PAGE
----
Zsh Mailing List Archive
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Re: Expanding quotes
On 24/12/13 08:24 AM, Yuri D'Elia wrote:
On 12/24/2013 04:12 PM, Ray Andrews wrote:
file name .................. two identifiers so ...
"file name" .................. is the filename ... << file name >> or
are the double quotes include in the filename so that the filename is
.... << "file name" >> ?
Granted I'm still a relative beginner, but it seems to me that the
syntax of zsh (all sh*) is already vastly over complicated, even
Byzantine. As more and more special situations are handled, the code
must mushroom into an intractable mess, and actually create more
problems than it solves. Better IMHO not to even try.
Quoting is invariably part of any language construct.
It's really important, especially as a beginner, to understand quoting
right from the start as a "normal event", not as an exception.
That's just the point: There must be reserved characters, and it seems
to me that quotation marks are first on that list. Also, as a policy,
I prefer simplicity with some resulting limitations on what can be done,
over complicated efforts to do 'anything'. It's just as Bart said, some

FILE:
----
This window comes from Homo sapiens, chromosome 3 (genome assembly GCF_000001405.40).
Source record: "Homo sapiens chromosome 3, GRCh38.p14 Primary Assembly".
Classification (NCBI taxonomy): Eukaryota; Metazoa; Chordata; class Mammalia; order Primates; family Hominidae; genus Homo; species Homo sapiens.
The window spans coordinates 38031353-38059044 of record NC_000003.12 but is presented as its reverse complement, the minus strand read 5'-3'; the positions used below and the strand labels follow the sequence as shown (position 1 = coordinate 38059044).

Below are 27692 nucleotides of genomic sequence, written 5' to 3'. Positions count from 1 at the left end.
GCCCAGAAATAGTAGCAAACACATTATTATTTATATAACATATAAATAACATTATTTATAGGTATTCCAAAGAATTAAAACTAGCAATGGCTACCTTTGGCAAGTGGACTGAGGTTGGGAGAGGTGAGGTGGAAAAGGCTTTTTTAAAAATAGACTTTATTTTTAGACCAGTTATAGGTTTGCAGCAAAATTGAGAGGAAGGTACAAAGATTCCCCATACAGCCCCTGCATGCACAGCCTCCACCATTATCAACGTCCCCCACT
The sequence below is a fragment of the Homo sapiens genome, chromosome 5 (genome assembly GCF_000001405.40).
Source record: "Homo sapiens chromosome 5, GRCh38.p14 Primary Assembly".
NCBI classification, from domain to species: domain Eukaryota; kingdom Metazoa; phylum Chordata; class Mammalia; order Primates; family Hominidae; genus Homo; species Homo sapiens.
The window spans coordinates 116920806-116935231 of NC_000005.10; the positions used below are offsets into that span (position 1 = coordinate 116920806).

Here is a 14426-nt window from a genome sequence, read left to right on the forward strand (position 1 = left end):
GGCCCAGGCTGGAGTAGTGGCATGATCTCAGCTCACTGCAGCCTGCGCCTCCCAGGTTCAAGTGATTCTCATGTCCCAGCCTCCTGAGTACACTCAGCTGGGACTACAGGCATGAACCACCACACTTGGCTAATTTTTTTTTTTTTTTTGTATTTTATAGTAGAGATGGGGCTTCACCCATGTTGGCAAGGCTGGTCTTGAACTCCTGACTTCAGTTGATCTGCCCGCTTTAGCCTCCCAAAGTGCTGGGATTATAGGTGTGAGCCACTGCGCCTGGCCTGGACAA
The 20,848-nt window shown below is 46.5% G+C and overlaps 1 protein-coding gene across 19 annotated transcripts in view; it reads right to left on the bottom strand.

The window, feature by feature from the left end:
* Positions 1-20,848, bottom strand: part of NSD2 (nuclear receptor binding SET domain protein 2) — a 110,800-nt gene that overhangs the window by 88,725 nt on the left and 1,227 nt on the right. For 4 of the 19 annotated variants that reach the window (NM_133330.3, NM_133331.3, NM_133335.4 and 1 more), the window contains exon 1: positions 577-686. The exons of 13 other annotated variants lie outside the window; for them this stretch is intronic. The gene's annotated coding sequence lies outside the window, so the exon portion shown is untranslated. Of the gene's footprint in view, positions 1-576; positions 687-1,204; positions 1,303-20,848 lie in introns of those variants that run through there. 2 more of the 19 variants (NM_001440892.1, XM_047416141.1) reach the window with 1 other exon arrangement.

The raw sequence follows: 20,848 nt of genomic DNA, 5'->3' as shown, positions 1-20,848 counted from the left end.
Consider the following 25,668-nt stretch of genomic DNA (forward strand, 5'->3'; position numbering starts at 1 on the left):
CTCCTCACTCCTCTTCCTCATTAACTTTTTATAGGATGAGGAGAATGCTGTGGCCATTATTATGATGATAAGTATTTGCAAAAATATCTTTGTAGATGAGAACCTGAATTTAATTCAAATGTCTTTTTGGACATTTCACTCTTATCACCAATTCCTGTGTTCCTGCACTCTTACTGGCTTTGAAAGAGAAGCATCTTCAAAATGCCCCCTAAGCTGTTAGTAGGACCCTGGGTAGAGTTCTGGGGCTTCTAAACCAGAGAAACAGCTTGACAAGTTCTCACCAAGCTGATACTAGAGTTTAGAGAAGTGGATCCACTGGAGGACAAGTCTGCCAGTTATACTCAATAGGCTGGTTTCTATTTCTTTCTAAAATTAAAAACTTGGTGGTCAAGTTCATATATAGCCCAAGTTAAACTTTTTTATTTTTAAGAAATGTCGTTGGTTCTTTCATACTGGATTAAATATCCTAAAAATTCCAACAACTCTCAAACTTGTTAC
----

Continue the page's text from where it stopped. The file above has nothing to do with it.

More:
issues are better left 'unsolved'. The solution could be worse than the
problem. I think back to my DOS days, where almost all of the 'special'
characters were reserved--it sure made things simpler.
Restricting the allowed characters of a file in the file system will not
remove quoting issues of a variable's value (for example).
To wrap your mind against it, you might see quoting as a problem for the
interpreter to *separate arguments* and not to interpret data. That is,
if we could choose # as an argument separator, we could have any
character in the file name except #. It just so happens that it's
/usually/ more readable to type:
And mine ;-) I come at this, not as a zsh expert, but as a guy who knows
something about information theory. Noam Chomsky would have something to
say about this sort of issue.
$ command argument "a value"
$ command#argument#a value
Just my 2c.
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